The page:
Lovely Florida, lovely world

I returned to Florida last Monday during a torrential storm, horrible rain and flood waters that washed over major roadways. I had to drive on sidewalks to get my car to a safe space and within walking distance of my temp home.

Florida is a lovely place. It has beautiful beaches (duh!), extraordinary biodiversity, racial diversity even if it is not always peaceful, and a strange mix of politics. It is called a swing state for a reason.

The beautiful environment and its sense of permanence has created a political collision. Many people think it will last forever. Too many of them do not recognize that climate change will cause a rise in sea levels, flooding and salt water infiltration into their drinking water.

The Governor, Rick Scott, is a corrupt politician, convicted of the largest Medicare fraud case in US history. He is one of those queer anti-government people who become politicians. He hates the federal government but wants US taxpayers to buy conservation land in the Everglades, a program whose funding he vetoed. He hates the federal government but wants the rest of us to pay for anti-Zika virus funding that he also vetoed. He denies that climate change is a human caused problem.

Florida is a great state. It deserves better than this corrupt governor or its megalomaniac Senator Marco Rubio. And it deserves a state and national energy policy that will protect it from the otherwise inevitable rise in sea level that will flood more than half of the state.

Florida and New Orleans are ground zero for the US version of climate catastrophe, but it is coming your/our way whether through drought, flood, or pestilence (yup, invasive species are on the march). What parts of the US are not suffering from drought? Certainly not my Boston area home.

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On to Ontario

A great day traveling is priceless. I had such a day today, awaking in the warm gray weather of the Ontario lakes district after a long awaited overnight rain. The mid 70 degree temps were a welcome relief from the oppressive heat that has been following me across the continent for the past two months. Sure, cell phone coverage sucks and the internet is more a concept than a reality.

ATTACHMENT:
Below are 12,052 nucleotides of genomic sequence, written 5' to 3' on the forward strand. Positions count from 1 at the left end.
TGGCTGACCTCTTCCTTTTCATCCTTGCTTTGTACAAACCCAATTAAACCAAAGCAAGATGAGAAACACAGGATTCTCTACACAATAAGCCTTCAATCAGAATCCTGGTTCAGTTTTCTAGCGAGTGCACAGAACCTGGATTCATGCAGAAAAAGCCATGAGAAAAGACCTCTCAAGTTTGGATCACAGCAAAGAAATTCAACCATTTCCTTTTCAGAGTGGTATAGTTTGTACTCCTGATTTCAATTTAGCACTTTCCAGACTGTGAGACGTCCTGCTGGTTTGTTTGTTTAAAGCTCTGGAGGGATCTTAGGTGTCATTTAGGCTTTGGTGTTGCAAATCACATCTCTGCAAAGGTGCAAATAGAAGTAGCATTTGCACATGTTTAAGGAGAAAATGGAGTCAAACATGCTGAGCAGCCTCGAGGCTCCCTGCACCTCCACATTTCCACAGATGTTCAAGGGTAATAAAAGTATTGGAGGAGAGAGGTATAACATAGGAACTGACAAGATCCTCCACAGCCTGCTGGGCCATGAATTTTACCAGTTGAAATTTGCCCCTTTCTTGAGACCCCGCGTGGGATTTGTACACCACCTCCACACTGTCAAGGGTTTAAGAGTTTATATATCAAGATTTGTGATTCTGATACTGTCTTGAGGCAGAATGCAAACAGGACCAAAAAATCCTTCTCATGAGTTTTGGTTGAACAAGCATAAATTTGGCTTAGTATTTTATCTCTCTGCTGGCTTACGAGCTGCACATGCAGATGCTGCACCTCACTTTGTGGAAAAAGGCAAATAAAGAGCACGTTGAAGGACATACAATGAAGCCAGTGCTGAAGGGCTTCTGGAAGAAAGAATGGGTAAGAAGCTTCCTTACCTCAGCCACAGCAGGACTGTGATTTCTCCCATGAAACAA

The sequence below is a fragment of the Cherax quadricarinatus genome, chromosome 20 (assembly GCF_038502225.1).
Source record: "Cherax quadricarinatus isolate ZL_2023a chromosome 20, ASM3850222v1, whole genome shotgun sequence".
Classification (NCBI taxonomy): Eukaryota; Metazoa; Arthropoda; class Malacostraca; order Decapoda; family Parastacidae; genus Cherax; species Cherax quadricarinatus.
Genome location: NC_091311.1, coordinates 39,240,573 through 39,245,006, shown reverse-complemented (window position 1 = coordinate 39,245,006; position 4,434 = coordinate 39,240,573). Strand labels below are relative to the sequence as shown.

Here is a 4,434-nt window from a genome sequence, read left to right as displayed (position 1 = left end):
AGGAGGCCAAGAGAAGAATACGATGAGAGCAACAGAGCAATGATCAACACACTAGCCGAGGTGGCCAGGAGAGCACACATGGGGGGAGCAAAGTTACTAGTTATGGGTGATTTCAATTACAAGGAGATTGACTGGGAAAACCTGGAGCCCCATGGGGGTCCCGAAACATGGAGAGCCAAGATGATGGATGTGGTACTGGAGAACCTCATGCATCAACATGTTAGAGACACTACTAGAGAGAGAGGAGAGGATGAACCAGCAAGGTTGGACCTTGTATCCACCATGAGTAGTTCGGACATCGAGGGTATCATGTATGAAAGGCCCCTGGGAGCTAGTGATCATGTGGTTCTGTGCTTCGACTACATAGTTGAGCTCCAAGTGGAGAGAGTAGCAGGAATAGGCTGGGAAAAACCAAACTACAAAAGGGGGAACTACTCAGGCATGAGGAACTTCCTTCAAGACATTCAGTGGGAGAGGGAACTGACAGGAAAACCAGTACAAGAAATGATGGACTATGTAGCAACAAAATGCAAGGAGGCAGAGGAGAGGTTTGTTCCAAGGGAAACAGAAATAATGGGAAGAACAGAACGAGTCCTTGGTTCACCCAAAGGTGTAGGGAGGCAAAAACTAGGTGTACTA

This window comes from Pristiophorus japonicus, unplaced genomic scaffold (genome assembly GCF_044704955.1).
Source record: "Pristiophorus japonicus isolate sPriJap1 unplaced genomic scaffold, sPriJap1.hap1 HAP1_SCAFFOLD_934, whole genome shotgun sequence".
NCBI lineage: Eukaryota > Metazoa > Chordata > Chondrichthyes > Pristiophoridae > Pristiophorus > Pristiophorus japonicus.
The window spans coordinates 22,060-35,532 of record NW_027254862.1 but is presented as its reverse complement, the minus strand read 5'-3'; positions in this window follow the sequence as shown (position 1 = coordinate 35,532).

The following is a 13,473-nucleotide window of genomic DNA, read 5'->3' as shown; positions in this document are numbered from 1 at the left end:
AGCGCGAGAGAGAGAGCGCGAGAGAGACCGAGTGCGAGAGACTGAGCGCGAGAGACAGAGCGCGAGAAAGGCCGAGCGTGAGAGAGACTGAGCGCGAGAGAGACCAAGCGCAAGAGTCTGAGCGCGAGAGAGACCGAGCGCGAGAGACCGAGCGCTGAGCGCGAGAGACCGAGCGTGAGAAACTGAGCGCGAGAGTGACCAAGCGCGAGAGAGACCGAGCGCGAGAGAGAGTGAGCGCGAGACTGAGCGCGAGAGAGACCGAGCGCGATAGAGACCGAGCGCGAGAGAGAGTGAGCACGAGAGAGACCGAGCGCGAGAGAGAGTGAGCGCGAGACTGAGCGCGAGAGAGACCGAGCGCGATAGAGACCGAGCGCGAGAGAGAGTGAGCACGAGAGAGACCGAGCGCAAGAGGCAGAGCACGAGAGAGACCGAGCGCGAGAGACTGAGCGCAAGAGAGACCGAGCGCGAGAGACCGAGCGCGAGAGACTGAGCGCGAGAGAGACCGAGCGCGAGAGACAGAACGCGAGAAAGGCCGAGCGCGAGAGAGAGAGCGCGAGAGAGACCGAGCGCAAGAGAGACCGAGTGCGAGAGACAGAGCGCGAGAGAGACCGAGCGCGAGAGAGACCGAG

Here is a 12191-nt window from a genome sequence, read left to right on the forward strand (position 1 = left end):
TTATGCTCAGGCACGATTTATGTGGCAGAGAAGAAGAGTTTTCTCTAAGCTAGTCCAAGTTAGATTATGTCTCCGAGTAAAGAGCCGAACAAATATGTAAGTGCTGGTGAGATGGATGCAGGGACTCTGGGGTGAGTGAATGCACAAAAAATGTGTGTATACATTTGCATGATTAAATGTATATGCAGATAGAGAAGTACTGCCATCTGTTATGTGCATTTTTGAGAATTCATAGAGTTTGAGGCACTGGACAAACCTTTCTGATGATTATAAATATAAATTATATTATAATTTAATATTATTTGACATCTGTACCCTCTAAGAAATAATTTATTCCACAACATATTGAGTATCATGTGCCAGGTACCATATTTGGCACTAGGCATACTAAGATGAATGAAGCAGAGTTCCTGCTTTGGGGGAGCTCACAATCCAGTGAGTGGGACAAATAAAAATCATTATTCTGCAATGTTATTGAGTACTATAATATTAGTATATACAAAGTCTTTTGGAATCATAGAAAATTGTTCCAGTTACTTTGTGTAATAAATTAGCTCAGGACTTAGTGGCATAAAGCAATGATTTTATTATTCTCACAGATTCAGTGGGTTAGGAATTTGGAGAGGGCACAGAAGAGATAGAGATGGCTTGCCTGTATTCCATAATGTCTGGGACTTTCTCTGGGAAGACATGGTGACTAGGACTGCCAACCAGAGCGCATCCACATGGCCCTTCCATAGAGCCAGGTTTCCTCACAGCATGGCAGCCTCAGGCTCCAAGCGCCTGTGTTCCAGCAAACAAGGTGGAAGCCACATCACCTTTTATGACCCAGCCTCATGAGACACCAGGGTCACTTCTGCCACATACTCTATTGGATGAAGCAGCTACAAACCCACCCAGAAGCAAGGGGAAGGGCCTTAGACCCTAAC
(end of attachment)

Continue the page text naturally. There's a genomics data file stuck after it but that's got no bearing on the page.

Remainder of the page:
This morning I left my modest motel on a beautiful lake and drove towards Lake Ontario. I drove with the windows down and tasted different scents every few hundred yards. Barns were standing despite the laws of physics. Deep blue lakes rolled up to the edge of the skinny highway lined by pine trees that all bent in the same direction, with the centuries long prevailing winds. A bear cub bounced across the road in front of me. A bear. Really.

I arrived in Parry Sound at lunch time and had a lovely pickerel/walleye sandwich while overlooking the harbor. It was all too nice so I decided to stay for the night. WTF, I do not have a schedule so I booked a room, and then a cruise on Georgian Bay.

Parry Sound is a sweet town on Lake Ontario’s Georgian Bay, with 30,000 islands and a deep water port. The water is pure and sweet. Locals say that you can do four things with the lakes: swim, drink, boat or fish them. Houses dot the coasts, including multi million dollar places on the islands and they draw their water straight from the pure lake.

It was an unexpectedly beautiful cruise with pure blue skies. I was lucky that the two hour cruise happened during a music fest and my big boat had a killer band from Cape Bretton, sharp tunes for a lovely tour of the waters. I spent time with an extraordinary family from Mexico City, an actress/singer and her daughter, an international human rights lawyer. Life is great when you let it happen and not try to control it.

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Jim Marzilli

A former senator and state representative from Massachusetts, Jim Marzilli resigned from his Senate seat and went to Iraq with the National Democratic Institute on a democracy building project. Since his return he has continued to effect change through his contributions to several political and community-oriented organizations. In addition to supporting the Chico Mendes Project that is restoring the forests of the Guatemalan highlands and conservation projects in other places in the world, he spent the winters of 2013 and 2014 in Burma helping pro-democracy activists there. He hopes to return to Asia or Latin America and continue that work.